“We really are not following the CSFRA with our current process of allowing utility billing that’s distributed, but it’s on behalf of the landlord, because it’s really having rent changes every month and only one annual change in rent is allowed,” Keating said.
She said that Mountain View should look to San Jose as an example for how to move forward on issues with RUBS.
Keating also brought up concerns that the city’s rental unit registry rules, which require landlords to register their units with the city, currently have low compliance.
“Once we have more compliance, and the question is how to get that, then we’ll have really interesting data that may bring up other questions that deserve research,” she said.
Kirin Madison: partial term
After Keating and Cox, Mountain View renter Kirin Madison was the next top vote getter, securing support from five of the seven council members. Madison secured one of the two vacant seats that were up for grabs, which means her term will end in 2025.
Having been a renter in places as different as New York, San Francisco, Sacramento, and now Mountain View, Madison said she brings a wide-ranging perspective about the challenges that renters face.
“Issues such as rent stabilization may not be as prominent in Sacramento, where prices are affordable,” Madison wrote in her application. “However, in San Francisco, rent stabilization could be the difference between someone maintaining housing for another year or being forced into the street. As a Mountain View resident, I want to help make the rental process manageable under the CSFRA.”
A law clerk by trade, Madison said she wants to bring that experience into the committee, which was created to implement the city’s rent control law. Like many fellow candidates, she identified RUBS as a top issue.
“As it currently stands, RUBS does not work,” Madison said. “On the landlord side, it constantly brings them in violation of the rent adjustments, and on the tenant side, it actually gives an uncertainty to the amount of money that they would be paying from month to month.”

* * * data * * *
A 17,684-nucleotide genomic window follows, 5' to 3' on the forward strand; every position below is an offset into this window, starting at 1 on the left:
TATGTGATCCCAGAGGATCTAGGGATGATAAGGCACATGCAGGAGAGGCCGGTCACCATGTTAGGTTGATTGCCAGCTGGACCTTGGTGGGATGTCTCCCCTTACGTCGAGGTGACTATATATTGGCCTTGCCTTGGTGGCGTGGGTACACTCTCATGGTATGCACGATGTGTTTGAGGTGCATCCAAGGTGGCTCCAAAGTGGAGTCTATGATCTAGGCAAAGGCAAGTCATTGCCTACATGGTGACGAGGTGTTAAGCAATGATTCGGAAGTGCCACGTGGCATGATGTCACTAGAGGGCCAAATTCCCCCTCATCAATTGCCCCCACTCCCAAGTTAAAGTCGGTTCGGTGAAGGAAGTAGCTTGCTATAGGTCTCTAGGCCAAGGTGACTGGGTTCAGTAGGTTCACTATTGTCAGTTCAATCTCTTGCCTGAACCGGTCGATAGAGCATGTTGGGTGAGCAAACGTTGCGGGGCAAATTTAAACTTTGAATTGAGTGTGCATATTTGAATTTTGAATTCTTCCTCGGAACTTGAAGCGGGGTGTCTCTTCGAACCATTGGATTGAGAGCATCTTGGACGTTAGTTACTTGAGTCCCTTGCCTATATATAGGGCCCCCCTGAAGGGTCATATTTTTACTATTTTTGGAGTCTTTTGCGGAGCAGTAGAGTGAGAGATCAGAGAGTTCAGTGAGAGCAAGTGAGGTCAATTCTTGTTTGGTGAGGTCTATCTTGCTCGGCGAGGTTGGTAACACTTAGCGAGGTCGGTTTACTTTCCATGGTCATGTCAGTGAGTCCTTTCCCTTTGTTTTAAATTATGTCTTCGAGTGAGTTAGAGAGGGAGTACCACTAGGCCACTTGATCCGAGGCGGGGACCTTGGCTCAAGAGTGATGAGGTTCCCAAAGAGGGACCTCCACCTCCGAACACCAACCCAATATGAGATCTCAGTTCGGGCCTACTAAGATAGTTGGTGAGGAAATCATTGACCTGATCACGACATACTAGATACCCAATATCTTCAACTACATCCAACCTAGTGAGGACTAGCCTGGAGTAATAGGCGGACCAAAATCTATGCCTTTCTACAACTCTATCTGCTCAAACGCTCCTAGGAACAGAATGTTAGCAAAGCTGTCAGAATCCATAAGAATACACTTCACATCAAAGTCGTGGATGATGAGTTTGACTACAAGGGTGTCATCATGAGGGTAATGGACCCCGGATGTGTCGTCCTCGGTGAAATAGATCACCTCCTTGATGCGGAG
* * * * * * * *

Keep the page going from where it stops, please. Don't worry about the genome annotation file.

Madison said the RHC needs to find a middle ground that’s balanced for both sides.
Kevin Ma: partial term
The other vacant seat went to Kevin Ma, a recent renter and now Mountain View condo owner. Like Madison, Ma’s partial term will expire in 2025.
As a member of the Los Altos-Mountain View League of Women Voters’ Housing Committee, Ma said he has closely monitored the activities of the Rental Housing Committee over the years.
Like his fellow candidates, he identified RUBS as a top issue, but also spoke about the push for greener appliances and making sure that tenants know their rights.
When it comes to RUBS, Ma said, “it may involve exploring what other jurisdictions with rent control, like Berkeley, about how they’re doing it. Because as the saying goes, justice delayed is justice denied. But the purpose of the RHC is to make sure there is balance, that no one is getting screwed in the process.”
Alex Brown: alternate
In addition to its five core members, the RHC fills an alternate seat just in case a member vacates their seat early. After a couple tiebreaker rounds, Mountain View resident and mobile home owner Alex Brown came out victorious for the alternate seat.
Addressing RUBS, Brown said “it’s up to the community and the RHC to come to a decision” on the issue, which he said is already being done through the committee’s series of stakeholder meetings.
“I think progress is already being made,” he said.
Brown added that, when it comes to issues of electrification, the city needs to partner with property owners to make it happen.
The five new members will be officially added to the RHC roster after the city council makes their appointment official at a March 28 meeting.